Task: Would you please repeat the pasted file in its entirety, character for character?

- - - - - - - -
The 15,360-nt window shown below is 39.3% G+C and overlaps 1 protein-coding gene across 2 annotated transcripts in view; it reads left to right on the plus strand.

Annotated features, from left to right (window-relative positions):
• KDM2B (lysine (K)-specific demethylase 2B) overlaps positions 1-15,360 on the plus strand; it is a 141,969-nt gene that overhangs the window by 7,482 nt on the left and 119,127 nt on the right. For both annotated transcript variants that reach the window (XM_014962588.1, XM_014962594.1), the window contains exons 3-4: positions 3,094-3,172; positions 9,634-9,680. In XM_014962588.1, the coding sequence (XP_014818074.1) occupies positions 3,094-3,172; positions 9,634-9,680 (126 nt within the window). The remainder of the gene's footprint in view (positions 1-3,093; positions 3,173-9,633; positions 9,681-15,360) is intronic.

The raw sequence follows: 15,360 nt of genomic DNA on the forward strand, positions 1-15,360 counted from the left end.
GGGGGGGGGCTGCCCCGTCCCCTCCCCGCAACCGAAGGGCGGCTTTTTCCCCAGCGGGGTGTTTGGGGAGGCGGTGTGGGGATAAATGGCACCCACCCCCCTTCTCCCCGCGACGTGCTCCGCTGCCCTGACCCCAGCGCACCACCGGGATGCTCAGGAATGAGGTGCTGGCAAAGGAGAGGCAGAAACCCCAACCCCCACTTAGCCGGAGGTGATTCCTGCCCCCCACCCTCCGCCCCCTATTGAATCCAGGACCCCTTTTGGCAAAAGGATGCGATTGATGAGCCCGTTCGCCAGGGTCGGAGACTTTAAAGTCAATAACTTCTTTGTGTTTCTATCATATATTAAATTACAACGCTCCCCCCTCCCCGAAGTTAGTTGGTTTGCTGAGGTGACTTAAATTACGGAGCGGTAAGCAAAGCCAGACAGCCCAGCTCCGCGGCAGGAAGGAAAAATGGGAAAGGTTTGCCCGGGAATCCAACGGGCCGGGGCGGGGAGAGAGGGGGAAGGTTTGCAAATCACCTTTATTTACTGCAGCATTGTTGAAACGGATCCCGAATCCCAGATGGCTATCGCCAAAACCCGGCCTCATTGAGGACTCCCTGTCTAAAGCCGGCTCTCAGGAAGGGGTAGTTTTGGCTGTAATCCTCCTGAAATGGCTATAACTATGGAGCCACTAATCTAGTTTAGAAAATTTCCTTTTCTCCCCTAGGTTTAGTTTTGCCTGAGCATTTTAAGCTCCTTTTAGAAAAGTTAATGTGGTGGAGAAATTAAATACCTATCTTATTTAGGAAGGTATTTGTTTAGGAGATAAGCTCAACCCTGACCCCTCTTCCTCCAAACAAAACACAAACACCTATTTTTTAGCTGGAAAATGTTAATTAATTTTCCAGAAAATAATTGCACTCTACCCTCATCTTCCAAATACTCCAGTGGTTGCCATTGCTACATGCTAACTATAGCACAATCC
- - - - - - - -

The 15,360-nt window shown below is 39.3% G+C and overlaps 1 protein-coding gene across 2 annotated transcripts in view; it reads left to right on the plus strand.

Annotated features, from left to right (window-relative positions):
• KDM2B (lysine (K)-specific demethylase 2B) overlaps positions 1-15,360 on the plus strand; it is a 141,969-nt gene that overhangs the window by 7,482 nt on the left and 119,127 nt on the right. For both annotated transcript variants that reach the window (XM_014962588.1, XM_014962594.1), the window contains exons 3-4: positions 3,094-3,172; positions 9,634-9,680. In XM_014962588.1, the coding sequence (XP_014818074.1) occupies positions 3,094-3,172; positions 9,634-9,680 (126 nt within the window). The remainder of the gene's footprint in view (positions 1-3,093; positions 3,173-9,633; positions 9,681-15,360) is intronic.

The raw sequence follows: 15,360 nt of genomic DNA on the forward strand, positions 1-15,360 counted from the left end.
GGGGGGGGGCTGCCCCGTCCCCTCCCCGCAACCGAAGGGCGGCTTTTTCCCCAGCGGGGTGTTTGGGGAGGCGGTGTGGGGATAAATGGCACCCACCCCCCTTCTCCCCGCGACGTGCTCCGCTGCCCTGACCCCAGCGCACCACCGGGATGCTCAGGAATGAGGTGCTGGCAAAGGAGAGGCAGAAACCCCAACCCCCACTTAGCCGGAGGTGATTCCTGCCCCCCACCCTCCGCCCCCTATTGAATCCAGGACCCCTTTTGGCAAAAGGATGCGATTGATGAGCCCGTTCGCCAGGGTCGGAGACTTTAAAGTCAATAACTTCTTTGTGTTTCTATCATATATTAAATTACAACGCTCCCCCCTCCCCGAAGTTAGTTGGTTTGCTGAGGTGACTTAAATTACGGAGCGGTAAGCAAAGCCAGACAGCCCAGCTCCGCGGCAGGAAGGAAAAATGGGAAAGGTTTGCCCGGGAATCCAACGGGCCGGGGCGGGGAGAGAGGGGGAAGGTTTGCAAATCACCTTTATTTACTGCAGCATTGTTGAAACGGATCCCGAATCCCAGATGGCTATCGCCAAAACCCGGCCTCATTGAGGACTCCCTGTCTAAAGCCGGCTCTCAGGAAGGGGTAGTTTTGGCTGTAATCCTCCTGAAATGGCTATAACTATGGAGCCACTAATCTAGTTTAGAAAATTTCCTTTTCTCCCCTAGGTTTAGTTTTGCCTGAGCATTTTAAGCTCCTTTTAGAAAAGTTAATGTGGTGGAGAAATTAAATACCTATCTTATTTAGGAAGGTATTTGTTTAGGAGATAAGCTCAACCCTGACCCCTCTTCCTCCAAACAAAACACAAACACCTATTTTTTAGCTGGAAAATGTTAATTAATTTTCCAGAAAATAATTGCACTCTACCCTCATCTTCCAAATACTCCAGTGGTTGCCATTGCTACATGCTAACTATAGCACAATCC